Brexit tariff warning issued to UK Government

Tariffs on meat imports would put “another burden” on British consumers

Ahead of Britain’s impending exit from the EU, lobby group Consumer Choice Center (CCC) said that unilateral tariff liberalisation on agricultural products was vital for making consumers better off and suggested that the UK’s potential gains from trade after Brexit could outweigh the costs.

Maria Chaplia, media associate at CCC, said imposing tariffs on meat imports would not only put another burden on British consumers but would also increase the costs of Brexit and send a signal to the rest of the world that post-Brexit Britain would “pursue protectionism ahead of consumer interests”​.

“Along with fish, oil, and fats, meat is one of the few agricultural products exported by the UK. The abolishment of tariffs would have a significant positive impact on low-income households. More specifically, if the UK removes tariffs on meat, the price will decrease by 3.2% as a consequence of a higher supply,”​ said Chaplia.

She added that the UK Government had a decision to make when it came to which industry it was acting in favour of.

“The UK is a net importer of beef and unilateral liberalisation would have a considerable impact on the domestic market. Opening up the UK market will challenge the meat industry to compete with the rest of the world, which is what the Government seeks to protect it from. What is surprising is why the UK Government is turning a blind eye to the potential gains for consumers.

“In terms of the UK’s gains from trade after Brexit, unilateral liberalisation on agricultural products is a clincher. A no-deal Brexit would cost the UK 2.2% of GDP by 2030. However, unilateral liberalisation would help compensate up to 80% per cent of that reduction in real GDP. Before resorting to protectionism, the UK Government should consider whether it is the interests of one industry or the long-term benefits for all that matter more.”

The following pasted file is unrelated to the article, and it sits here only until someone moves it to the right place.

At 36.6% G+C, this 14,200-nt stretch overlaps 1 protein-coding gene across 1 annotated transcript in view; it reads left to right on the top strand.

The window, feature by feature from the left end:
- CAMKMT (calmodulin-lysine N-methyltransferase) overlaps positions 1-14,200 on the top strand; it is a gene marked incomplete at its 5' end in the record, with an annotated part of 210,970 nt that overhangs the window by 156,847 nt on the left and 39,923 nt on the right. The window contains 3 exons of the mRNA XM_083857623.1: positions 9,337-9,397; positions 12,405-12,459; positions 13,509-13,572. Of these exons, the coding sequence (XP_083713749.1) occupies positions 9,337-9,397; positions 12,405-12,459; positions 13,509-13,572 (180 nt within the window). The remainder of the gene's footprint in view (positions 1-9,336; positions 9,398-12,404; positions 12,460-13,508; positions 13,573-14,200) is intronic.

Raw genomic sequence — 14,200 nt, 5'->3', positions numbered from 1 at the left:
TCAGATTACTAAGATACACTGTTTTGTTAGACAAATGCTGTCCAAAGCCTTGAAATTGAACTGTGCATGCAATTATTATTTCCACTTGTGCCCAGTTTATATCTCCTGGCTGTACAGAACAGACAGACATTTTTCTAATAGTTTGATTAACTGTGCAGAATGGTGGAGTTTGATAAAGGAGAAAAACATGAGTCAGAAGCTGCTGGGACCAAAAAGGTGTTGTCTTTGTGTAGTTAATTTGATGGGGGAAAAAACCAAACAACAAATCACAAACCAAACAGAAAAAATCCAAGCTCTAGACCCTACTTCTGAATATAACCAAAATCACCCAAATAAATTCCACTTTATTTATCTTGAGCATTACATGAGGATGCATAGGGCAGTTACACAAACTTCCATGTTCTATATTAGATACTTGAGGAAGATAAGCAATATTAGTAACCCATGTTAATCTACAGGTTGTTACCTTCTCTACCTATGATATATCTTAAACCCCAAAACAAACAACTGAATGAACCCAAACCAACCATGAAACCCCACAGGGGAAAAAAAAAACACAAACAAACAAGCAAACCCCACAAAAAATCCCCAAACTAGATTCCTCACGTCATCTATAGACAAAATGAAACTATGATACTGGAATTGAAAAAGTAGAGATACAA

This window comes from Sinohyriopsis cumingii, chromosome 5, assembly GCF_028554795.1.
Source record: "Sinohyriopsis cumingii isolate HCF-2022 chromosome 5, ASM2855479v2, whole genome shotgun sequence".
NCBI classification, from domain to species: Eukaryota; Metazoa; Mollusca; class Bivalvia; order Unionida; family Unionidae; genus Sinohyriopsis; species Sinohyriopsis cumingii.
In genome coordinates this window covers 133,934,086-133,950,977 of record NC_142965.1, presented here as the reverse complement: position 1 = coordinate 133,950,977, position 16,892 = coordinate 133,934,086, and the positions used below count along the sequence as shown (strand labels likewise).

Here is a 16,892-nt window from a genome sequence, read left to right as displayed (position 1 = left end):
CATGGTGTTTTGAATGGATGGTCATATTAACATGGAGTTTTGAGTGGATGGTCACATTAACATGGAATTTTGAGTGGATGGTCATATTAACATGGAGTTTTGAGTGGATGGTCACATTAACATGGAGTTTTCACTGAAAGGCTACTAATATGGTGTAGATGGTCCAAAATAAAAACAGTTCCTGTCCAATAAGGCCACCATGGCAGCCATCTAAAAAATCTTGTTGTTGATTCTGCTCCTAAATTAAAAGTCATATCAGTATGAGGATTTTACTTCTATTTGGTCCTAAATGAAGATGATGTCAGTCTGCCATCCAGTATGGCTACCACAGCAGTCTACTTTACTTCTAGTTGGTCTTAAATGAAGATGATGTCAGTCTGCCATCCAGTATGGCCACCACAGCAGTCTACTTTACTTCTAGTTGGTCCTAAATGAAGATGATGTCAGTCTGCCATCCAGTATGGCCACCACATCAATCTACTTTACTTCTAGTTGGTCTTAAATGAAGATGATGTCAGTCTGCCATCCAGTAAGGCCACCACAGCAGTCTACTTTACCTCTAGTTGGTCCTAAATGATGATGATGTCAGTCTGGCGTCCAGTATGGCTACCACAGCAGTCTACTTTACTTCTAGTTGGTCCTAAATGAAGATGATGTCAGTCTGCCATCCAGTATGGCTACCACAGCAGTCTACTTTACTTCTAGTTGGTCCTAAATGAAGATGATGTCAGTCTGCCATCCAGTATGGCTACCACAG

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Consumers slam government plans for tariffs on food imports

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“Imposing tariffs on meat imports will not only put another burden on British consumers, but will also increase the costs of Brexit and send a signal to the rest of the world that post-Brexit Britain will pursue protectionism ahead of consumer interests,” said spokeswoman Maria Chaplia.

Abolishing tariffs would help lower the price of meat by more than 3%, and encourage the meat industry to compete with the rest of the world, she added.

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Sorry Mr. Trump, we’re not “Chinese propaganda” on trade

WASHINGTON, D.C. – This week, President Donald Trump took to Twitter to denounce several articles in the Des Moines Register as Chinese “propaganda ads” because of the facts presented on trade and tariffs.

Included was an article written by the Consumer Choice Center that revealed the impact of tariffs on communities in North and South Carolina, which could affect up to 150,000 jobs in the chemicals, transportation equipment, and machinery industries that rely on exports, more than 36 percent of them in the Charlotte area.